Rates of bisphosphonate prescribing have risen faster than predicted by NICE, showing high levels of adherence by PCTs to its guidance.
Data on the uptake of NICE-appraised medicines in England, released last week by the NHS Information Centre, show that 256,691 doses of bisphosphonates were prescribed in 2008. This is 42,774 more than the level predicted by NICE.
NICE guidance recommends the generic drug alendronate as the first-line treatment option for patients with osteoporosis.
However, the drug has been linked to increased AF risk, and research has found it cannot be tolerated by one in four patients.
The NHS Information Centre data do not show which bis-phosphonates were prescribed, but experts warned patients may be at risk if PCTs pressure prescribers to use the first-line generic to cut costs.
Nick Rijke, public and external affairs director at the National Osteoporosis Society, said that implementing 'very poor' drug appraisals from NICE could cut the number of people eligible for treatment.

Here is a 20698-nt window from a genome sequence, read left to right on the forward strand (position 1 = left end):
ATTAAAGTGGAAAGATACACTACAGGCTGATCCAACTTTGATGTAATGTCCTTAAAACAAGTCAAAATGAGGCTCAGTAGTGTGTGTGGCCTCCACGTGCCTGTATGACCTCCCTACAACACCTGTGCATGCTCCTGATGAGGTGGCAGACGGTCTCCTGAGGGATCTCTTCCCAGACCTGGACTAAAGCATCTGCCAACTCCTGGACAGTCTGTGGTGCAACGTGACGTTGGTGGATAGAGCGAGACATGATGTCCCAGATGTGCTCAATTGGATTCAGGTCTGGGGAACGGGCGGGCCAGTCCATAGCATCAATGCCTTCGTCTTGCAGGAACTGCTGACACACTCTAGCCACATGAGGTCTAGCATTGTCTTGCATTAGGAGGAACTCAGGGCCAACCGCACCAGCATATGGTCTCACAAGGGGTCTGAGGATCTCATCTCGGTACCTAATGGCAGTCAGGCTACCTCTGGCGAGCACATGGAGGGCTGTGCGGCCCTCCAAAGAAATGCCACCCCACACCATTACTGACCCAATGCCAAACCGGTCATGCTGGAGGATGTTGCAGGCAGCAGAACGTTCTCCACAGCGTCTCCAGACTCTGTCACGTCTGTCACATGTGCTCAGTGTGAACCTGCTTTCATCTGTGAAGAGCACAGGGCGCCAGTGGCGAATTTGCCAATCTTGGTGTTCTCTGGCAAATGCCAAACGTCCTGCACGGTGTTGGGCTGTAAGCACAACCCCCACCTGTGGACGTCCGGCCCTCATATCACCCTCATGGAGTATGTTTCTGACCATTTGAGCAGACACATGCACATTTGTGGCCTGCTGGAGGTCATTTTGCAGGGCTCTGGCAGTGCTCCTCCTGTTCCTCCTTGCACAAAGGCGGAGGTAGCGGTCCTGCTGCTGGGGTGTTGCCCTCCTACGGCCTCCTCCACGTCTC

'NICE needs to go back to the drawing board and conduct a fresh appraisal that considers the latest evidence, includes all the current treatment options and which also covers men.
'Nearly 14,000 people a year die as a consequence of hip fractures, yet many hip fractures could be prevented with effective treatment.'
Elsewhere, the data revealed that GPs are issuing more scrips for cholinesterase inhibitors for Alzheimer's sufferers and ezetimibe for patients with cardiovascular disease than predicted by NICE.
However, prescribing rates of orlistat, sibutramine and rimonabant for the treatment of obesity in adults were lower than expected.
Andrew Dillon, chief executive of NICE, said the figures showed that NICE guidance is having a 'significant impact' on the treatment and care that patients receive from the NHS.
'It is also a recognition that NICE and its guidance is seen to represent value for money.
'As the NHS moves into a period of financial stringency, it is being asked to focus not just on quality care but on increasing productivity and innovation. It is important that what NICE does continues to reflect those priorities.'